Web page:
Legend – Thoroughbred Trainer
It was speculated that Fred Schelke “might require the talents of Houdini” to get South Shore as far as the post parade for the 1922 running of the King’s Plate. Hampered by an ailing leg throughout her career, the 4-year-old filly had raced only once for owner and breeder Thorncliffe Stable but Schelke boasted before the race that “if she’s sound I’d be willing to wager the City Hall on her.” He attended to her until Friday midnight, applying ice to the bad leg before her Saturday afternoon “Gallop For The Guineas.”
The gimpy leg was dismissed by the bettors as she coasted home an easy winner, paying $6.75. In 1929 Schelke and Thorncliffe were back in the winner’s circle with Shorelint, a son of South Shore. He too provided Schelke with problems as he pulled up lame days before the Plate after stepping on a stone and suffered a quarter crack in the wall of his hoof. Again Schelke was credited with a marvelous job of getting his horse ready for the Plate.
However, Schelke was best known in racing circles for a horse he bred and trained and was among the first thoroughbred inductees into the Hall of Fame in 1976 – Shepperton, who won the Canadian International in 1942 and ‘43, the Breeders’ Stakes and numerous handicap races. In 1952 track historian W.A. Hewitt wrote, “For a horse that suffered severe physical disabilities during his entire racing career, Shepperton, ‘the Big Train’, stands out among the top five Canadian-bred horses of all time.” He described Schelke as a “master horseman of the old school.”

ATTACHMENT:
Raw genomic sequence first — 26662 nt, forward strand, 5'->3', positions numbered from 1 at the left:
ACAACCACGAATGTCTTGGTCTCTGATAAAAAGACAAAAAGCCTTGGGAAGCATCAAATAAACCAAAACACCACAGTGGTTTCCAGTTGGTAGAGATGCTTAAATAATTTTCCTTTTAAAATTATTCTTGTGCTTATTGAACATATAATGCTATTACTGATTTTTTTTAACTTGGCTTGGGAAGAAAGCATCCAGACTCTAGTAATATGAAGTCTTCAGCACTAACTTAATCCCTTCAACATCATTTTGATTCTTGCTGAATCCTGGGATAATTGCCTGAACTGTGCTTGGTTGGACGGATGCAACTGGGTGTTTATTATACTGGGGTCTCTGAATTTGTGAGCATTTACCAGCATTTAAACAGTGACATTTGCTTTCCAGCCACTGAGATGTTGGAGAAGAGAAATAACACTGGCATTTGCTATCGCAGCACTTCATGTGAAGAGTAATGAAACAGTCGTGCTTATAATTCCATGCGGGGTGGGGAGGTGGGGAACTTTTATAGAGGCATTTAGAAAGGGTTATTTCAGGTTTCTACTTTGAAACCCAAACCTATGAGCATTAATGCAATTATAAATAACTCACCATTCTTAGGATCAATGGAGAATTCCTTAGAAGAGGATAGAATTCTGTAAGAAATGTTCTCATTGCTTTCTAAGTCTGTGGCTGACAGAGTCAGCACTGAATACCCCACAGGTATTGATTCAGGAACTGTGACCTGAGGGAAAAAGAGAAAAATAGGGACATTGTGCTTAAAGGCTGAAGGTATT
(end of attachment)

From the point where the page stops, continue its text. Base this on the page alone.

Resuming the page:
Schelke, who was born in Indiana, had a farm in Gormley, Ont. He trained at Woodbine from 1912 to 1948. His list of owners is a “who’s who” of racing. He trained stakes winners Boniface and Baby Grand for Commander J.K.L. Ross in 1920 before moving to Thorncliffe Stable. Other elite owners included R.W.R. Cowie, Harry Hatch, H.G. Bedwell, J.C. Fletcher, Brookdale Stable and Mrs. R.E. Webster. Schelke died in 1949